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Prevalence of depression and its relationship with work characteristics in a sample of public workers

Authors Luca M, Bellia S, Bellia M, Luca A, Calandra C

Received 2 November 2013

Accepted for publication 8 January 2014

Published 25 March 2014 Volume 2014:10 Pages 519—525

DOI https://doi.org/10.2147/NDT.S56989

Checked for plagiarism Yes

Review by Single-blind

Peer reviewer comments 2

Maria Luca,1 Salvatore Bellia,2 Marcello Bellia,3 Antonina Luca,4 Carmela Calandra1

1Department of Medical and Surgery Specialties, Psychiatry Unit, 2Department of Biomedical Sciences, General Pathology Unit, University Hospital Policlinico-Vittorio Emanuele, 3B Ramazzini Institute, 4Department GF Ingrassia, Section of Neuroscience, University Hospital Policlinico-Vittorio Emanuele, Catania, Sicily, Italy

Abstract: Occupation is a fundamental right, enabling social interaction and financial support for the individual. However, it is an undeniable source of stress, with consequences for physical and mental health. The prevalence of depression and somatic complaints were assessed in 1,013 public workers using the Beck Depression Inventory and a questionnaire investigating for the presence of somatic problems designed by the research team. The results were related to demographic characteristics, history of previous depressive episodes, work schedule (day work, night and day rotating shift work, day rotating shift work), and duration of current work schedule. There were more cases of moderate depression in the day rotating shift workers (84%) than in those working at night (83%). More women had mild or moderate depression than men (22% and 4% versus 10% and 3%, respectively). Severe depression was found only in men. Nearly 10% of depressed individuals reported previous depressive episodes. A link between depression and somatic complaints was also found. In particular, 59% of depressed subjects reported gastrointestinal complaints and 41% did not (P<0.001). In conclusion, the occurrence of depressive symptoms could be facilitated by occupation. A history of depressive symptoms should not be neglected, given the risk of recurrence. Somatic complaints could represent a “wake-up call” regarding depression. Global assessment and effective support are fundamental for promotion of a better quality of life in the at-risk category of workers.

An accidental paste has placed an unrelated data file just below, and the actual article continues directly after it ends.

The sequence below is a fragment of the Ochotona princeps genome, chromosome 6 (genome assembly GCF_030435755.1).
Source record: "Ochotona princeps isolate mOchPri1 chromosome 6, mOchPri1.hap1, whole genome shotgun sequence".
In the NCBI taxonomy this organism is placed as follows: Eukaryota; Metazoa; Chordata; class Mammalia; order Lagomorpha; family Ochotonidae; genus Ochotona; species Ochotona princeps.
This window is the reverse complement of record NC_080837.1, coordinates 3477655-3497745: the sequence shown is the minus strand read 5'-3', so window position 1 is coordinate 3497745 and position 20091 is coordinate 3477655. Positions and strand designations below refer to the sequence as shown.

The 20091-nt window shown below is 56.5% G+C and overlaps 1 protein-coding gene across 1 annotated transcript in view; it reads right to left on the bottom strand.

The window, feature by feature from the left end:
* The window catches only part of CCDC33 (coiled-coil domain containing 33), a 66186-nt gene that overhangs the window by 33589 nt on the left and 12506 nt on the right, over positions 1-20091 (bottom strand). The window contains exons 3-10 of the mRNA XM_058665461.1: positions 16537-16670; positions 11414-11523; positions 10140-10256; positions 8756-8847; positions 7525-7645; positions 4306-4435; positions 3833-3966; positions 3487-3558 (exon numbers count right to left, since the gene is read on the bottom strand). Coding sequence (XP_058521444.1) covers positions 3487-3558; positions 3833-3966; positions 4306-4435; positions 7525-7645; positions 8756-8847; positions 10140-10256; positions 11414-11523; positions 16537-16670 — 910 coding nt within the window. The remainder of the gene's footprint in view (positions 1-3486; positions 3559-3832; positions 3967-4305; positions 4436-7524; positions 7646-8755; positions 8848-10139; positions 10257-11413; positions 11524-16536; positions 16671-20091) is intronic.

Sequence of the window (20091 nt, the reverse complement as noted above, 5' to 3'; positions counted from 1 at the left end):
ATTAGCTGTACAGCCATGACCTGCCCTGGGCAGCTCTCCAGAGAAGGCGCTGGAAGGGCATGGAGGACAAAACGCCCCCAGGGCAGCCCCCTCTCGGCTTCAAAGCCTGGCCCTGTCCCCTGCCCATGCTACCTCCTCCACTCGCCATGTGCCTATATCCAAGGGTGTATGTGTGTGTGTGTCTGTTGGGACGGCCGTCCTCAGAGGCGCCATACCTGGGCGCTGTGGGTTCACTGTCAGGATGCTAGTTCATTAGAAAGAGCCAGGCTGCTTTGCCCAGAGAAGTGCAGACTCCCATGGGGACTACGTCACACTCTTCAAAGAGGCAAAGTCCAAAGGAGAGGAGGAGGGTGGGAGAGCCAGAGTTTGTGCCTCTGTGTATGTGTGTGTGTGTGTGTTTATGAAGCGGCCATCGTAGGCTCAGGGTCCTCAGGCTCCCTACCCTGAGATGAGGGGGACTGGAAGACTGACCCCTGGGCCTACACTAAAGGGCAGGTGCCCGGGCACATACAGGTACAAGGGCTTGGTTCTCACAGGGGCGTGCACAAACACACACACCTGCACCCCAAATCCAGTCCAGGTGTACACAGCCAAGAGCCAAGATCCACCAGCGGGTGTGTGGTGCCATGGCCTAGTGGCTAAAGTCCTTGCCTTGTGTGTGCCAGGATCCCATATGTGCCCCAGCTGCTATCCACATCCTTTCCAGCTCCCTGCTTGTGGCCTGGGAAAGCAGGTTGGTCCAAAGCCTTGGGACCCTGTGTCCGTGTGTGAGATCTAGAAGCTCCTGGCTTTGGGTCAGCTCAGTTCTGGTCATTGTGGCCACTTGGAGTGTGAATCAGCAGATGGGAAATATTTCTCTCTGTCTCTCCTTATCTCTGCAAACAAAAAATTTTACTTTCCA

Keywords: depression, somatic complaints, previous depressive episodes, workers, work schedule, working period

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